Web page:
La Renaissance Barge Cruise Photos
Day 1: Sunday
Paris (Hotel Ampière)
At 1:30 p.m., Jean-Pierre--the captain of La Renaissance during our cruise--collected us at the Hotel Ampère in Paris, which is the meeting point for several European Waterways barge itineraries.
From the hotel, which is located in the 17th arrondissement, it was roughly a 90-minute drive in the barge's VW minibus to(where our cruise began) or 60 minutes to Saint-Mammès (where the cruise departed in alternating weeks).
We reached La Renaissance around 3 p.m., and the crew welcomed us aboard.
The barge was moored near a lock in the Canal de Briare, just a few meters from the village center.
After our luggage had been delivered to our cabins and we'd had a chance to freshen up, we were invited to the foredeck to enjoy Champagne and canapés.
We struck up an instant rapport with Peter and Maurine Stephenson, a delightful Australian couple who'd just flown all the way from Sydney to Paris via Dubai with no apparent ill effects.
When we'd drained the Champagne bottle and had our fill of canapés, the captain loaded us into the VW minibus and drove us to , or "The Seven Locks," that had given Rogny the last three-quarters of its name.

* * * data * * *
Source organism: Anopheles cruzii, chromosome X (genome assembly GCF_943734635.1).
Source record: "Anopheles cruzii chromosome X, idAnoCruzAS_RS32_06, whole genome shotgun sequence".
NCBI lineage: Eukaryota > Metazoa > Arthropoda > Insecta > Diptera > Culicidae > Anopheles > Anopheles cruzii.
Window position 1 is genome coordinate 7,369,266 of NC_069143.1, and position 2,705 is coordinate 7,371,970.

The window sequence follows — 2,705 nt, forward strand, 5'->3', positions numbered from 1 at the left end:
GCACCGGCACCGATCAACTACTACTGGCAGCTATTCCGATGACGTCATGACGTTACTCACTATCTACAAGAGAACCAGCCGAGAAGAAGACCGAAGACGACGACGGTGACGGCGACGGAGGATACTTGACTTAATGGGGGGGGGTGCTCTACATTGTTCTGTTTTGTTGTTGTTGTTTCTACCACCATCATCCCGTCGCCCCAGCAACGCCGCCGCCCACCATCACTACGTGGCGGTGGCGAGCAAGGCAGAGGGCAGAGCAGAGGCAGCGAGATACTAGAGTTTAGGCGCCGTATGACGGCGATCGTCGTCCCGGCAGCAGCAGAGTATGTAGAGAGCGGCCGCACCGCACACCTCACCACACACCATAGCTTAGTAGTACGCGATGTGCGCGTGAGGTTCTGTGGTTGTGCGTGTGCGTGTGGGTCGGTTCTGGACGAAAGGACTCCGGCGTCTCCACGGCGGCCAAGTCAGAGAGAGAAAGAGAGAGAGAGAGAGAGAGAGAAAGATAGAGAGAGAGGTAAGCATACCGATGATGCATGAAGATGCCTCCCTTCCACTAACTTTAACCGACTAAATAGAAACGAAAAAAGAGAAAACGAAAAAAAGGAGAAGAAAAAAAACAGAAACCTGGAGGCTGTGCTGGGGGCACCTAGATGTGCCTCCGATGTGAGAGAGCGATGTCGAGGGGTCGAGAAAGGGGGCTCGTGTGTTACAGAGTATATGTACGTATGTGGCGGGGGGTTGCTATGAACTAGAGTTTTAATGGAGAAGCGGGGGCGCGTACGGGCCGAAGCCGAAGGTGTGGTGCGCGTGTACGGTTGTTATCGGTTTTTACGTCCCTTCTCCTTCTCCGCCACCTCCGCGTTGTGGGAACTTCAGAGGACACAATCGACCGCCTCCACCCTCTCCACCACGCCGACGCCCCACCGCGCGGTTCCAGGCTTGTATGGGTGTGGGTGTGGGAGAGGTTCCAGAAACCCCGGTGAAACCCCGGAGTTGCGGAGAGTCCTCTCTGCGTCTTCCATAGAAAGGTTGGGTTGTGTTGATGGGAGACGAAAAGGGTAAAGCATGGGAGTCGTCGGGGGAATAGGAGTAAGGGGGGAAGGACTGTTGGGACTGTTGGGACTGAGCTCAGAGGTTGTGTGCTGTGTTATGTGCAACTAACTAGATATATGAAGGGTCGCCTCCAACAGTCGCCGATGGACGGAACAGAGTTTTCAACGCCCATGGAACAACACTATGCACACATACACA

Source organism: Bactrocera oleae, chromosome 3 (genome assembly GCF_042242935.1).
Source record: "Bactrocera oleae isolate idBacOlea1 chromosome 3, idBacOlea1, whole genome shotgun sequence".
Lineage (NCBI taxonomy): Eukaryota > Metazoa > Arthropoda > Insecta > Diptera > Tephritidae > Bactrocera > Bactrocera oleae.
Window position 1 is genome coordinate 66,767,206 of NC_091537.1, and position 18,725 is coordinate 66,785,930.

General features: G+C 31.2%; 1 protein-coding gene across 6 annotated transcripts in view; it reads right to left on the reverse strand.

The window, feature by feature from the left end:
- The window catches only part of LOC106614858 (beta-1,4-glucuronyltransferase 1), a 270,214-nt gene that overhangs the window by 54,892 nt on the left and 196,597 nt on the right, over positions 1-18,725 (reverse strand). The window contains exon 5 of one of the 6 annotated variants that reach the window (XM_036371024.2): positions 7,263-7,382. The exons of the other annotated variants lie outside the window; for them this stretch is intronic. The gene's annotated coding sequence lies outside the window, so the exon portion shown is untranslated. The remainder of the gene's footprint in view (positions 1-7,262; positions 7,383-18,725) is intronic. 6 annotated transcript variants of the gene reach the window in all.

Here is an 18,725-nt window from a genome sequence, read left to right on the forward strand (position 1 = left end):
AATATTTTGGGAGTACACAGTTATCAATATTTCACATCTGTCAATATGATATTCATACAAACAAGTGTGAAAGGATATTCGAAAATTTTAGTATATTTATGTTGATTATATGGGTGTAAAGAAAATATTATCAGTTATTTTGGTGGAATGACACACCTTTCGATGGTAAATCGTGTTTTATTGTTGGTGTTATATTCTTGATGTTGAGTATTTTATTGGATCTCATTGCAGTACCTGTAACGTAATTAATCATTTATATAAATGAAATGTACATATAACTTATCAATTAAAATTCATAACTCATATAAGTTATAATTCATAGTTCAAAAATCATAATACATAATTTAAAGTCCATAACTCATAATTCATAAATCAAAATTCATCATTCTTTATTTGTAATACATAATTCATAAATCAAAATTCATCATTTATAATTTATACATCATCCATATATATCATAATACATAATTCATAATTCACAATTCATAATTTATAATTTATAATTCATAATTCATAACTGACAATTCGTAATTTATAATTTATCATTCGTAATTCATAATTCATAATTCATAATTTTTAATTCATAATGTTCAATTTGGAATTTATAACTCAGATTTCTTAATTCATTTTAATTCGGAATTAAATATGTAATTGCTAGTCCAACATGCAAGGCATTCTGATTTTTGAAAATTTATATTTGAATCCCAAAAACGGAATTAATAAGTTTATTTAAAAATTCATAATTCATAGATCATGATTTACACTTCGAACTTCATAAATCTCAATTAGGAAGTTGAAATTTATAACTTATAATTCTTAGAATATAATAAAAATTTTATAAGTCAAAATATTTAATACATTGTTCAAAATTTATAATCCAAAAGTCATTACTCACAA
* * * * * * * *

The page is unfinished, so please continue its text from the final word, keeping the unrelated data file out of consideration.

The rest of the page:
The Seven Locks were built during the reign of Henry IV, who commissioned the Canal de Briare (France's oldest canal) in the early 1600s.
This ladder of locks is now an historical monument, having been replaced by non-contiguous locks that allow barges and boats to pass each other. (You can see today's canal route at the top of the photo, just beyond the downstream end of the Seven Locks.)
From the Seven Locks, the canal leads into the heart of the village. Our barge was moored in the channel at left, just beyond the bridge.
On our way back to La Renaissance, the captain took us to Rogny's 12th Century church, which was just uphill from our mooring site.
A friendly farmer directed us to the church caretaker's house so that Jean-Pierre could get the key, but the caretaker explained that the church was temporarily closed for structural reasons. (On the right side of the photo above, you can see timbers shoring up a sagging wall.)
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